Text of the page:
So far in 2005, MSU students have already seen unspectacular inaugurations of two presidents, although Lou Anna K. Simon’s installment arguably means more than George W. Bush’s in terms of changes. Looking ahead, we already know some things that will happen in the world. Every year brings some surprises, but certainties always remain.
For example, it seems fairly safe to assume that May’s premiere of the final “Star Wars” movie, and its anticipated mutilation of Hayden Christensen’s body, will be one of the year’s most anticipated events. The American soccer team’s qualification for the 2006 World Cup in Germany and the cancellation of another NHL season are equally probable, but few will take notice. Similarly, certain international political events are already set in stone, spawning some of the most important news we will ignore in 2005:
Aside from further car bombings and struggles against insurgents, Iraq will have its promised democratic election. Such an event, of course, is nothing new to the Iraqis, but this time Saddam Hussein will not receive more than 99 percent of the vote. The election is supposed to take place in a couple of days, but logistical problems threaten to postpone it. An important factor in legitimizing America’s presence in the country, it could be a considerable embarrassment if things go wrong. Regardless of the outcome, quibbles on the subject between conservatives and critics at home and abroad are certain to bore us to tears before long.
[american] However, a lot of students will not have the chance to get bored, as they won’t be paying attention. Some don’t even know there’s an election coming up.
“I get sick of hearing the same thing over and over; it’s pretty depressing,” telecommunications senior Nicholas Kowalski said. “I know I should [follow the election], but I almost make a point to try and not follow it because I’ll get frustrated and mad.”
In February, Bush will cross the Atlantic to Brussels, Belgium, for a meeting with the leaders of the European Union. Expected discussion topics include America’s plans for post-war Iraq and a still functioning part of Bush’s Axis of Evil: Iran.
“I have heard they are the next target after Iraq,” Kowalski said.
Iran has been hostile toward the U.S. – which it labeled “The Great Satan” – since its 1979 revolution, but some students are still unclear about the basis for the animosity.
“Perhaps something about nuclear weapons or the threat that they have them,” accounting senior Jeffrey Drew said.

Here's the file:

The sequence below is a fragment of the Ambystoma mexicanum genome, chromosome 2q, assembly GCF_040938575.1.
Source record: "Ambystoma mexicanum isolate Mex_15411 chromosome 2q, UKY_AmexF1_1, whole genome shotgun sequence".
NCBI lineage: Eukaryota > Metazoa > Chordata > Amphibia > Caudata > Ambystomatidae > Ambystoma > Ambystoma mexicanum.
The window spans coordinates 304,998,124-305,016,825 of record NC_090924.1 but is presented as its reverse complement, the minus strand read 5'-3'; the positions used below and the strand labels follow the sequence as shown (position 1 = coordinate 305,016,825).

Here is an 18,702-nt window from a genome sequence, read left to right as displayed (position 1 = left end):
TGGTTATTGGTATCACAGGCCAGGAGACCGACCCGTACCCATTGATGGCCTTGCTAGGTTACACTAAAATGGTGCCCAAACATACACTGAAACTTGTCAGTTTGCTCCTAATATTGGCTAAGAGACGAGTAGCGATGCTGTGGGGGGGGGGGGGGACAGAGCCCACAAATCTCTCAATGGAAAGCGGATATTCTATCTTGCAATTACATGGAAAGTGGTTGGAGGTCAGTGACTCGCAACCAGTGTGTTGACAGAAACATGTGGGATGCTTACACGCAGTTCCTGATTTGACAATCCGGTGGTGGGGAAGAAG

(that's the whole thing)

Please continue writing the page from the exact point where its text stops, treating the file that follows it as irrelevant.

The United Kingdom will host the G8 summit in Scotland this summer. Ronald Reagan’s death overshadowed 2004’s meeting in domestic news coverage, prompting Europeans to question American priorities. Hopefully, no ex-presidents will die in July, when the environment and climate changes will be on the agenda for the world’s most powerful leaders. Look forward to seeing Bush balk as the Kyoto protocol is shoved in front of him once again. Also, enjoy the violent protests and arrests the G8 entails, as demonstrators travel long distances and across borders to show their displeasure with international politics. Web sites are already dedicated to organizing the dissenters.
Drew, however, will not be following the summit. Why?
“Because I’ve never heard of it,” he laughs, “and I don’t really care… I’m a terrible American.”
Drew and Kowalski assert their busy schedules keep them from reading newspapers or watching newscasts.
“If I get busy working 20 to 40 hours a week and doing school work, I don’t have a lot of time to watch the news,” Kowalski said.
“Being a business student,” Drew said, “I find it hard to keep up with a lot of politics. I’m more concerned about keeping up with financial issues. If I were to keep up with current events, I think I’d be overwhelmed.”
The importance of these events is arguable. They will not stop East Asian tsunamis or Michigan snowstorms. They will not affect campus rapes or tuition rates. When it comes down to it, Iraqi elections and political meetings have hardly any bearing on MSU life, as zoology junior Cristen Mushong expresses in her reasoning behind ignoring international affairs.
“They have no impact on me,” she said. “Whatever happens is not going to have a direct effect on my life. Plus, let’s face it: I’m American. I don’t have to know anything.”

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